Whether it’s called a modular home, a systems-built home, or a factory-built home, the modular home is a misunderstood product. Despite a steady growth in sales, the modular home industry still battles public misconception. The move towards green modular homes and a continued commitment to consumer education are helping to raise the public’s perception of this promising housing alternative.
The modular home industry is still struggling to shake comparisons to mobile homes (or homes with axles and a chassis), often confronted by misinformed consumers who perceive the modular product to be “cheap.” Although the modular home-building process does produce less construction waste, takes less time, and can be a little easier on the budget, the end product is anything but cheap—and industry proponents are eager to spread the word.
“The truth is modular homes appraise at the same, if not more, than a stick-built home,” insists David Cooper, president of Modular Homes, Inc. of Edison, NJ. “They are built with more materials, they are constructed in factories that have it down to a science and are built sturdy enough to sustain the hurricane-force winds of being driven down the highway.”
Through efforts led mainly by manufacturers and builders, misconceptions are methodically being transformed into greater awareness. “We have classes and seminars to teach the benefits of modular homes, as well as green homes,” says Cooper. These educational opportunities, which exist for builders, consumers, and real estate professionals, teach about the economical and environmental benefits to building modular as well as an all-important notion that “the modular house isn’t going to look any different than a traditional home,” Cooper adds.
Green Modular Homes
The modular home industry is inherently green; factory building produces far less waste, keeps lumber dry (and thus free of mold), and guarantees precision cuts that result in a tighter-fitting, more energy-efficient home. This “green by nature” quality is helping modular builders promote their products to the growing ranks of green-savvy prospective home buyers. “Just out of the factory a modular home can be 15 percent of the way towards LEED certification,” says Cooper, referring to the United States Green Building Council’s Leadership in Energy and Environmental Design (LEED-H) certification program for residential structures.
Modular Homes, Inc. (MHI), acts as general contractor to the homebuyer, from finalizing floor plans to on-site construction of the shipped modules. The company’s “Building Green. Living Green” motto speaks to an industry-wide trend of building upon the green qualities imbued by the factory-built process. To achieve the LEED certification, Cooper hires a LEED-certified consultant to advise on the project, and a LEED-certified inspector is brought into the factory to oversee and sign off on the various steps of the construction process, just as would be done on a site-built home.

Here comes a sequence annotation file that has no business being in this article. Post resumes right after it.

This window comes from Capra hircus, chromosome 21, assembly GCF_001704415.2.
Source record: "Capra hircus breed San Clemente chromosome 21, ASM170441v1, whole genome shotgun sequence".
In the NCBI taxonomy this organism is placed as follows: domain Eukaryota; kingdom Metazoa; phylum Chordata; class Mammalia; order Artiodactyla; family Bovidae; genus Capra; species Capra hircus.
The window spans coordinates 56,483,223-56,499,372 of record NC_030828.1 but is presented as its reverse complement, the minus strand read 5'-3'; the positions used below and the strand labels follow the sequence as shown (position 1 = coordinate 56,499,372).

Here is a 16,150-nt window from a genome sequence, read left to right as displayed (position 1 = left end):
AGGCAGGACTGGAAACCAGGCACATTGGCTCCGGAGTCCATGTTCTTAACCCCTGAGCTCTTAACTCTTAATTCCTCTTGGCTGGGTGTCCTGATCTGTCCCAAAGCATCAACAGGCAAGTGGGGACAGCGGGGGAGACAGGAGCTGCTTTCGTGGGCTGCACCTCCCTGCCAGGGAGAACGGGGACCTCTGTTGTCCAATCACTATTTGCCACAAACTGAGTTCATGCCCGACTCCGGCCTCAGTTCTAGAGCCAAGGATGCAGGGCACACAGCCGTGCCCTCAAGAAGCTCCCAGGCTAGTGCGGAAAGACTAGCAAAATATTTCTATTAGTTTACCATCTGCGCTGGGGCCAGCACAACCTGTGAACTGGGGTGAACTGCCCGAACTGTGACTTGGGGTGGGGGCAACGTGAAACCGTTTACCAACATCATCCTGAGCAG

Although not every homebuyer has the budget for a site-built home that is designated Platinum, the highest LEED-H certification, meeting some reasonable green goals for a home might be more readily accomplished by going modular.
For instance, manufacturers use 2x6s for framing modular homes, rather than the 2x4s used in most site-built homes, so that the modules are sturdy for transport to the site. What happens with the extra two inches? “It’s filled with additional insulation,” which contributes to higher energy efficiency, says Chad Harvey, Deputy Director for the Modular Building Systems Association (MSBA). According to Harvey, there are countless nuanced factory construction techniques that result in a greener product, from tightly sealed outlets to extensive material recycling programs.
Like traditional site-built green homes, green modular builders rely on educated subcontractors who understand the green industry. This can be a particular challenge to modular builders, who are often shipping the home from one state to another, sometimes to an unfamiliar area.
The Best of Both Worlds
One inaccurate criticism of modular homes paints them as “cookie-cutter” or generic, but nothing could be further from the truth. “People still have this image of a double-wide mobile home when you say modular,” says Harvey. In reality, the modular home industry allows for more customization than ever before.
Higher-end modular homes, like many of the ones MHI are responsible for, are being built through a happy marriage of systems-built and site-built techniques, enabling customization options that can only further drive homebuyers toward modular homes as an attractive—and green—solution.